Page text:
Over 40% of students hold leadership positions during their years at HNA, including service on the Associated Student Body, Campus Ministry & Community, or Sport & Spirit. Leadership positions also include service as Class Officers and Representatives, Club Officers, Athletic Team Captains, Peer Mentors, and Student Ambassadors. There are more than 40 student clubs, ranging from the Robotics Team, History Bowl, and Mock Trial to the Harry Potter Club. A Multicultural Student Union provides venues for the 34.7.8% of enrollment who are students of color, including the Black Student Union and Asian/Pacific Islander Focus Group. A National Honor Society is active. HNA often pairs with O'Dea High School, an all-boys Catholic school also located in Seattle, for social events including dances such as Homecoming and Winter Ball; the Academy hosts its own Junior and Senior proms, as well as its own homecoming.
Students at Holy Names Academy demonstrate school spirit by wearing their school colors to athletic games, as well as their class colors. These class colors are worn especially on Class Spirit days. The 9th-grade students are always green, and the rising sophomore class adopts the color of the previous year's seniors, which they keep until their own graduation. Each color corresponds to a name. The names are as follows:
Green: (voted on by the 9th grade at the beginning of the year)
Blue: Pipers (formerly orange)
Holy Names Academy fields highly competitive interscholastic teams in 13 sports; nearly 95% of current students participate in at least one during their years at the Academy. For the entire 2015-2016 school season, HNA teams collectively won the Seattle Metro League's All Sports Trophy for a record ninth consecutive year and for the 11th time in the last 15 years.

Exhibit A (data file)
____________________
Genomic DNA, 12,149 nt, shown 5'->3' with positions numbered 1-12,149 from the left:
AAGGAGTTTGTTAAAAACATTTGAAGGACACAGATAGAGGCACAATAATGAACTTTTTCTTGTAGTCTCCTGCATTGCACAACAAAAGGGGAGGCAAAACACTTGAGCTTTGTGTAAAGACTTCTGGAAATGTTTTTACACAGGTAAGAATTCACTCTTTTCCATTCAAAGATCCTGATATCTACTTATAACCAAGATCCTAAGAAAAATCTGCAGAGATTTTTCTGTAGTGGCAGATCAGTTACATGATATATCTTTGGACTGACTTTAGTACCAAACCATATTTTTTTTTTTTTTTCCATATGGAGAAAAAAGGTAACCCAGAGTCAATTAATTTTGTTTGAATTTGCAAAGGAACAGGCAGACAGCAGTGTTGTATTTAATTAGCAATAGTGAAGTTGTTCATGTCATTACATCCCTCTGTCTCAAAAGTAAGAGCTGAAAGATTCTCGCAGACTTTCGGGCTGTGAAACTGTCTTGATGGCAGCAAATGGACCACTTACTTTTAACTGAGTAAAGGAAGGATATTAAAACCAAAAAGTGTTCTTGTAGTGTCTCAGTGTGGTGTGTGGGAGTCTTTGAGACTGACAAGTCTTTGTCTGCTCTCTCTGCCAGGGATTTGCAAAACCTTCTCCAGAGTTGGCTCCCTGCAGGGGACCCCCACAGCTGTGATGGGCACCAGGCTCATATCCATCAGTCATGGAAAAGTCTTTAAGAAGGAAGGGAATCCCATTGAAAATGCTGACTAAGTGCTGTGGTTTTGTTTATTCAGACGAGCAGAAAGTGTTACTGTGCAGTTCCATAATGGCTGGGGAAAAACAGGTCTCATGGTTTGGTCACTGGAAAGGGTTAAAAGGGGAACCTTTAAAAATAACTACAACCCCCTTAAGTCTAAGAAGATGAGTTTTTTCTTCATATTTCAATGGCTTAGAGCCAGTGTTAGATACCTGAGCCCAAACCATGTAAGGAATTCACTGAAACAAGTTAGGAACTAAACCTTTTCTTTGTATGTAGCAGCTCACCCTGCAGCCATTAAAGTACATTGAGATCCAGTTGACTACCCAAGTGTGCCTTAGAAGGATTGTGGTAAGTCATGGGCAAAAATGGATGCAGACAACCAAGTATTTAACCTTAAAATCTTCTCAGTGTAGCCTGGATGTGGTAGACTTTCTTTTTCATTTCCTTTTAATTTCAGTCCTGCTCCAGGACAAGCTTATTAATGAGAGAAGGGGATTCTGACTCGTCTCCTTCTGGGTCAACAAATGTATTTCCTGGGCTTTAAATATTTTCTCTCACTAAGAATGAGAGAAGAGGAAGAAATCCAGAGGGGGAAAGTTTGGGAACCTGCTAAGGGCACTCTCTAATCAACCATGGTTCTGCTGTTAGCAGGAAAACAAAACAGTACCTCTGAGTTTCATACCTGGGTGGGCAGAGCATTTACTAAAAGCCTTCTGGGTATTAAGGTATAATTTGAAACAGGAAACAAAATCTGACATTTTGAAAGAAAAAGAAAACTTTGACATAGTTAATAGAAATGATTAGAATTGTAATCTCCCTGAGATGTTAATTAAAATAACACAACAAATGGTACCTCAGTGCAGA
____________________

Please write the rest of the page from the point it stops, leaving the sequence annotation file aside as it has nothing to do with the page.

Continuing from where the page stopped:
Fall sports: Crew, Cross Country, Golf, Soccer, Swimming, Volleyball
Winter sports: Basketball, Crew (conditioning), Gymnastics
Spring sports: Crew, Golf, Lacrosse, Softball, Tennis, Track, Ultimate Frisbee
Teams in 10 of the 13 HNA sports compete in the 3A-level Seattle Metropolitan League (or Metro League); crew, lacrosse, and Ultimate Frisbee are non-league, club sports. Several sports are offered on a non-cut basis: crew, cross country, and swimming in the fall; crew conditioning in the winter; track and crew in the spring. The newest of the sports to the school is Ultimate Frisbee; it was offered for the first time as an interscholastic sport in spring 2012.
From 1996 to the end of the 2015-2016 school year, Holy Names Academy sports teams have won:
• 12 State Team championships through the Washington Interscholastic Activities Association (Basketball, Cross Country, Golf, Soccer, Swimming, Track)
• 27 Sea-King District 2 championships (Basketball, Cross Country, Golf, Gymnastics, Softball, Swimming, Tennis, Track, Volleyball)
• 63 Metro League championships (Basketball, Cross Country, Golf, Gymnastics, Soccer, Softball, Swimming, Track, Volleyball)
• 22 Washington State Team Academic championships